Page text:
Invesco features a piece in their latest "Global Fixed Income Strategy" entitled, "How will repatriation impact money markets?" Written by Matt Bubriski, Joe Madrid and Robert Corner, the update says, "As discussed in this issue's Global Credit Strategy article, the repatriation of foreign earnings could materially impact the US investment grade yield curve. However, Invesco Global Liquidity believes it will likely have a limited impact on money markets. Below, we speak with three members of the Global Liquidity team about why repatriation is unlikely to disrupt US and offshore money markets and money market interest rates." We quote from Invesco's Q&A below, and we also summarize our latest Weekly Money Fund Portfolio Holdings statistics.

Invesco asks, "What is the size and allocation of unremitted foreign earnings?" Bubriski answers, "We estimate that US companies currently hold USD3 trillion in unremitted foreign earnings, but only half is held in liquid cash and investments. The remainder appears to be held in less liquid "operating assets" and is unlikely to be liquidated. The five largest holders of cash and investments, all technology firms, hold a large portion of these assets, and by using their holdings as a proxy, we estimate that money market instruments account for a relatively small portion of total cash, at about 8%."

They also ask, "How much will likely be repatriated? Will all earnings be returned in 2018?" Bubriski replies, "While headlines have suggested we'll see trillions of dollars return to US markets in a relatively short period, we believe this is being overestimated. Based on our estimates, the amount of cash available to be repatriated is around USD 1.5 trillion. Because companies can elect to pay the repatriation tax in installments over an eight-year period, we anticipate funds to flow back over several years. Also, because the majority of holdings are in 1-5 year securities, we expect repatriation flows to be distributed over time as companies allow them to gradually roll off to meet tax liabilities or be put toward other uses."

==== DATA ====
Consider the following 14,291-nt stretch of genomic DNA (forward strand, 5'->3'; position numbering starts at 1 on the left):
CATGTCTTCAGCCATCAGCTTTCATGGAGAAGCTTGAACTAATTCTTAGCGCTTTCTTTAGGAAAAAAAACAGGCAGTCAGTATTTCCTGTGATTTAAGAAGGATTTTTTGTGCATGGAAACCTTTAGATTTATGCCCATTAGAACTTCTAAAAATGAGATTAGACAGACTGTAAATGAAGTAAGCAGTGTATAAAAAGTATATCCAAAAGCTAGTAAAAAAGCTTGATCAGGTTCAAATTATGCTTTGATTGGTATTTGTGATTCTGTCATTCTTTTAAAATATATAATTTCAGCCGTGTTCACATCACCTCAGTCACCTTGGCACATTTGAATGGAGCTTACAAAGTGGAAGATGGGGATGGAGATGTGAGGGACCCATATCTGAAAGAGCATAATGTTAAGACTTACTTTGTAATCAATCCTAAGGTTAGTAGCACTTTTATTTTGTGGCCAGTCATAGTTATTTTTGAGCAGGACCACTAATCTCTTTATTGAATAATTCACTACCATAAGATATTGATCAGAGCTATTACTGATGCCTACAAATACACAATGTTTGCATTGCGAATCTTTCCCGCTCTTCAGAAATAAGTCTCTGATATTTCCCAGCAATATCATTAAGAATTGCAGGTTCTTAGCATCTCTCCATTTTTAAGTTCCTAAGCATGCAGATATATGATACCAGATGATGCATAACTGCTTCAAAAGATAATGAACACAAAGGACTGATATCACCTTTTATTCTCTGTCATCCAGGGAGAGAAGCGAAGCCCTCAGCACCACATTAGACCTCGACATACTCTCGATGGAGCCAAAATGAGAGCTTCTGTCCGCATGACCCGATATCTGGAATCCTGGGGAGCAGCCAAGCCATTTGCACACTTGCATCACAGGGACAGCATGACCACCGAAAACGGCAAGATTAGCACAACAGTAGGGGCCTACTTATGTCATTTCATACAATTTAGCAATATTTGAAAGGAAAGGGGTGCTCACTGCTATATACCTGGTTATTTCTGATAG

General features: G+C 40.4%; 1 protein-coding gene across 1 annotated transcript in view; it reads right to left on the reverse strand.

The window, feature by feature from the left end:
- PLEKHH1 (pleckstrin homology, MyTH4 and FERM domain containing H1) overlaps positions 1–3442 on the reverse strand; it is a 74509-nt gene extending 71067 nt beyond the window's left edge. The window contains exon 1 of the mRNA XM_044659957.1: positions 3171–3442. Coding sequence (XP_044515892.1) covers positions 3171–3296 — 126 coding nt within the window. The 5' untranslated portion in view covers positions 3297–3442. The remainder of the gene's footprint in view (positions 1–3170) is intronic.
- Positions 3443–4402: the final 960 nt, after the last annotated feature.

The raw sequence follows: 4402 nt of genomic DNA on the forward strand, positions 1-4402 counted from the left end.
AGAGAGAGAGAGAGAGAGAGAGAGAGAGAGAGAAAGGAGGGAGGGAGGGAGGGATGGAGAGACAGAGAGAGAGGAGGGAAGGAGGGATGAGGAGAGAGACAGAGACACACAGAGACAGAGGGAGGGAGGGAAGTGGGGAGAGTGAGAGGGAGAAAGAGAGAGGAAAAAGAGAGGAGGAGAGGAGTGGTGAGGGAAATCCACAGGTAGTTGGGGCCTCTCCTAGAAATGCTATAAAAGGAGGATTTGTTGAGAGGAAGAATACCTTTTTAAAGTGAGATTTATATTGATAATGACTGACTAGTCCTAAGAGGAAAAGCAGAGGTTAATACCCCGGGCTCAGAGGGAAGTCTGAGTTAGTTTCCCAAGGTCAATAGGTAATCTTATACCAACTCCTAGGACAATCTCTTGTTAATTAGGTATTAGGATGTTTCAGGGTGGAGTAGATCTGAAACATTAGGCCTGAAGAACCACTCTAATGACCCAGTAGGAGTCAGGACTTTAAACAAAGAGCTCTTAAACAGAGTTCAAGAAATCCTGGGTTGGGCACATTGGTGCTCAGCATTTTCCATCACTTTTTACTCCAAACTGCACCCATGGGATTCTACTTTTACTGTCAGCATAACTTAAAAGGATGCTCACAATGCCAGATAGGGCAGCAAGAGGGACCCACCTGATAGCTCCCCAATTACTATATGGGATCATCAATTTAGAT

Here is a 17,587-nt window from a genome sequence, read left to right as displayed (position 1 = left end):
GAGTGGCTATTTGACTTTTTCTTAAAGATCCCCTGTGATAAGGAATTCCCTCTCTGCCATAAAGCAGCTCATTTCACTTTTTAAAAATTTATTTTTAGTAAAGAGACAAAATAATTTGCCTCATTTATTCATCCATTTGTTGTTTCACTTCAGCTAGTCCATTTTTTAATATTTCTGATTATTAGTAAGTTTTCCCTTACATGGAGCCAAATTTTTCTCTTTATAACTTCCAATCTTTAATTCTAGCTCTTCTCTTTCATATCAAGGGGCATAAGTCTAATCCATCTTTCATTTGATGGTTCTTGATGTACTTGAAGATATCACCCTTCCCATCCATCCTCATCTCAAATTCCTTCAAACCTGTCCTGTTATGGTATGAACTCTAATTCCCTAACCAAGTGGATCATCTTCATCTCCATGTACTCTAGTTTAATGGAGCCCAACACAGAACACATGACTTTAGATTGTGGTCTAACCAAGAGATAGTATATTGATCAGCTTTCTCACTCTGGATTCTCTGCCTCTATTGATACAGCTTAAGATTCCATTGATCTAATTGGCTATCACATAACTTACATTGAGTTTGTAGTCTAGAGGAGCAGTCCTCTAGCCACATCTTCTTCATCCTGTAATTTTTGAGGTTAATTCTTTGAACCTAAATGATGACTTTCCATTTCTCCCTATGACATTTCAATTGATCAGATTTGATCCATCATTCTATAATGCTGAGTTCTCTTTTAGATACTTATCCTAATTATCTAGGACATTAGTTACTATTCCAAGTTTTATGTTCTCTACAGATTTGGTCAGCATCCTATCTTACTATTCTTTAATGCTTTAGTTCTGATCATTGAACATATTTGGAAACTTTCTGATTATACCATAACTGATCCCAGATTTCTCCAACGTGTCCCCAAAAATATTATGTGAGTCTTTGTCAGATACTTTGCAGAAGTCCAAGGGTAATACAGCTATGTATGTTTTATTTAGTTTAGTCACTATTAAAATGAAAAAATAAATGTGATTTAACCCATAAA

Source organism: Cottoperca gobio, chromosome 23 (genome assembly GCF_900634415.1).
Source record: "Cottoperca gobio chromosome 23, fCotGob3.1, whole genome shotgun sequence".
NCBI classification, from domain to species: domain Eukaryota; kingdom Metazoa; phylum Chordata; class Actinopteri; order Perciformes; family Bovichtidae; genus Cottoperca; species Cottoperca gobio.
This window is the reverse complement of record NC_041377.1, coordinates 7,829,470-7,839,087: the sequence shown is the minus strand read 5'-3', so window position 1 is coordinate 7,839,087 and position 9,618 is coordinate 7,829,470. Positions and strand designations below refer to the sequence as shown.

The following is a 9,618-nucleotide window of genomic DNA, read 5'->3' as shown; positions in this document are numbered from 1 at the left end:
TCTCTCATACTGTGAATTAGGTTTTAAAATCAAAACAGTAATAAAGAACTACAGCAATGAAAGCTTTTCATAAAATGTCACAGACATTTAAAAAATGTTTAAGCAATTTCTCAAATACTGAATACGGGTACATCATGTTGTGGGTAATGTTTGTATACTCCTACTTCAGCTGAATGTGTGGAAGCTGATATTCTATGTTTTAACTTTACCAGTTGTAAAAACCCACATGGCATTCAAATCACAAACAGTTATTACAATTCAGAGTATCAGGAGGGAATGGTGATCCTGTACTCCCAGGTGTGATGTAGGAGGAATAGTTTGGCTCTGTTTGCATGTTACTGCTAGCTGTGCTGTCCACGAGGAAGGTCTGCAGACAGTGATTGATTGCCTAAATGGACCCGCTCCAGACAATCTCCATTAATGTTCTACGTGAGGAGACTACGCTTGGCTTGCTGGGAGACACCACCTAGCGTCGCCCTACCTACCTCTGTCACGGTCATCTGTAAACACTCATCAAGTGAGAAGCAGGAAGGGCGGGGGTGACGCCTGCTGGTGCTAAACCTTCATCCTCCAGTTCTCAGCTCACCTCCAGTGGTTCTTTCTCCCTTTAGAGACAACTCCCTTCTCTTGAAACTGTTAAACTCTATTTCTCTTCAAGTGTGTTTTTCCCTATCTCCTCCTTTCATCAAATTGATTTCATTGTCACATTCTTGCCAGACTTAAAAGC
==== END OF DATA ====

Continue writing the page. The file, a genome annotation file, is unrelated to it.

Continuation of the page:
Invesco's piece queries, "What effect will repatriation likely have on US money market funds?" Corner tell us, "The overall amount of cash and investments that is ultimately repatriated could be meaningful and most likely will find its way into bank deposits, US money market funds, and other short-term investments. As Matt mentions, the amount of cash and investments repatriated could reach USD1.5 trillion. However, since there is no actual deadline, or requirement to immediately bring cash back onshore, except to pay the tax, we don't necessarily expect a flood of cash to come back to the US all at once. We think asset flows back to the US should be orderly and resulting onshore investments to be relatively short-lived as companies eventually redeploy their cash to reward shareholders, pursue M&A, or capital expenditures, among other things. Regardless of the ultimate uses, US money market funds should be an important parking spot for newly repatriated cash."

The piece continues, "Q: What are the implications for offshore money market funds?" Corner comments, "Similar to US money market funds, offshore money market funds could be a valuable parking spot for corporations prior to repatriating cash. These balances were remarkably stable over the four-year period ending in 2016 and likely reflect companies' actual working capital needs. Balances increased in 2017, but we think companies may be adding liquidity to help cover tax bills. We expect companies to draw down these balances as they prepare for initial tax payments, but we expect balances to be rebuilt to previous levels to meet working capital needs. There could be some large, one-off transactions that cause companies to tap their cash balances, but we would similarly expect them to be rebuilt as securities mature."